Transportation was of primary importance, but, in addition, communication became increasingly important as the town grew. The township gained a post office when the Trafalgar Post Office opened in 1822 in Dundas, Ont. at Dundas Street and the 9th Line, followed by Nelson's at Hannahsville, northwest of Oakville, in 1825.12 Oakville's Post Office, when it was established in 1835, was a "bye [by?] route of the Trafalgar Post Office, mailbags being transported back and forth on horseback." The frame post office was on the east bank of the Sixteen on the south side of Colbourne Street, west of Navy Street.13 Shortly thereafter, the Oakville Observer was established on February 8, 1836.14 Journalism was a practice that was heretofore vastly more difficult due to the small trickle of information into the town. With the quicker movement of people into the town there was a constant stream of news to report from abroad. As was typical of the papers in the province of the time, the Observer would have concentrated mostly on external news because local news was passed quite efficiently through the town by word of mouth.
As far back as 1825 it was asserted that the Post Office system should be under the supervision of the provincial legislature rather than the government in London, England, a demand that "was periodically renewed over the next several years".15 Finally, a provincial take-over of mail service was effected, a practice which increased time with efficiency and harmony of service and prices. After 1855 the Great Western Railway took over the carrying of the mail. As a result, the train stopped in Oakville and the Oakville Post Office received Trafalgar and Bronte's mail instead of the reverse as it had in the past.16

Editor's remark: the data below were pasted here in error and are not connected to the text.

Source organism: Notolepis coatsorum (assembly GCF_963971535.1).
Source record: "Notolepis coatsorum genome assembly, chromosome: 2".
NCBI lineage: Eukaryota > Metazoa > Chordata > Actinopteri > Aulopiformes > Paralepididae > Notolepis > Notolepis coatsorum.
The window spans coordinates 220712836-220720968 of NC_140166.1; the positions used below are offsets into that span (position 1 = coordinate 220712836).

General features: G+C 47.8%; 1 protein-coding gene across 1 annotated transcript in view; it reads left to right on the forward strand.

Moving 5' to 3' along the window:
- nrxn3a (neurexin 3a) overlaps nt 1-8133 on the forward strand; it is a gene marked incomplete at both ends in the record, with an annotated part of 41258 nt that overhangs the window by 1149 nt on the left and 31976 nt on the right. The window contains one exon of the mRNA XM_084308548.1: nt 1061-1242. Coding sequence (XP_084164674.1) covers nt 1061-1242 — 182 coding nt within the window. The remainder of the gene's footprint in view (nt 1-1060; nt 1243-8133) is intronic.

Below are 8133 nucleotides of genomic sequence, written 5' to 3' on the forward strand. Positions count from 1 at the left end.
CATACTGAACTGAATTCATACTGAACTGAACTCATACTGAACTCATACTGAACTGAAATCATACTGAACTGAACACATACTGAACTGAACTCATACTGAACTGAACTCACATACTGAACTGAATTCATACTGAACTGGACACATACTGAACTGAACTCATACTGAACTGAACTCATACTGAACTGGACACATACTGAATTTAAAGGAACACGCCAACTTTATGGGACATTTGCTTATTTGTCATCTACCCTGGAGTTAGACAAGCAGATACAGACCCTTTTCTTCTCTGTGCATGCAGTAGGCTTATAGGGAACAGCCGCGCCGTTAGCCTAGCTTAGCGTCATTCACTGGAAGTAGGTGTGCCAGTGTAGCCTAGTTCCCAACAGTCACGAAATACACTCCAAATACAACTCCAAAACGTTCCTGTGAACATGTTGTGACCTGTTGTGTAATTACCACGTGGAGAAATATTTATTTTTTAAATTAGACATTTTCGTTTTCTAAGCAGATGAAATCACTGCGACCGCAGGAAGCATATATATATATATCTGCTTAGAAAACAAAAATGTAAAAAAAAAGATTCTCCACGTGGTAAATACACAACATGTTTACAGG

The quality and quantity of postal service did improve steadily not only on the roads but also with the advent of steamboats on the Great Lakes after 1815.17 In and around 1833 regular transport started on land and also on the waters of the north shore of Lake Ontario.18 The steamer Constitution was built to provide steamer service to and from the head of the lake to the capital at York both for passengers and freight. The ship was launched at William Chisholm's shipyard on Jan 19, 1833. Since the lake steamers in the 1830s were "the only method of speedy travel, so their accommodation was in fullest use, and their earnings at the largest".19 Moreover there was one, the Chief Justice Robinson, which was the only steam-operated vessel in the Western end of Lake Ontario, equipped with "an ice breaking ram-style bow and thus she was able to keep the Oakville service operating all winter".20 Oakville's population was now connected to the towns in its region of Upper Canada as well as by links to larger cities like York, Kingston and Montreal. The transportation would be invaluable in the next twenty years when Oakville's industry would flourish.
Brimacombe, Philip, The Story of Oakville Harbour, Cheltenham ON: Boston Mills Press, 1975
Craig, Gerald M., Upper Canada, the Formative Years, 1784-1841, Toronto: McClelland & Stewart, 1963
Mathews, Hazel C., Oakville and the Sixteen: The History of an Ontario Port, Toronto: University of Toronto Press, 1953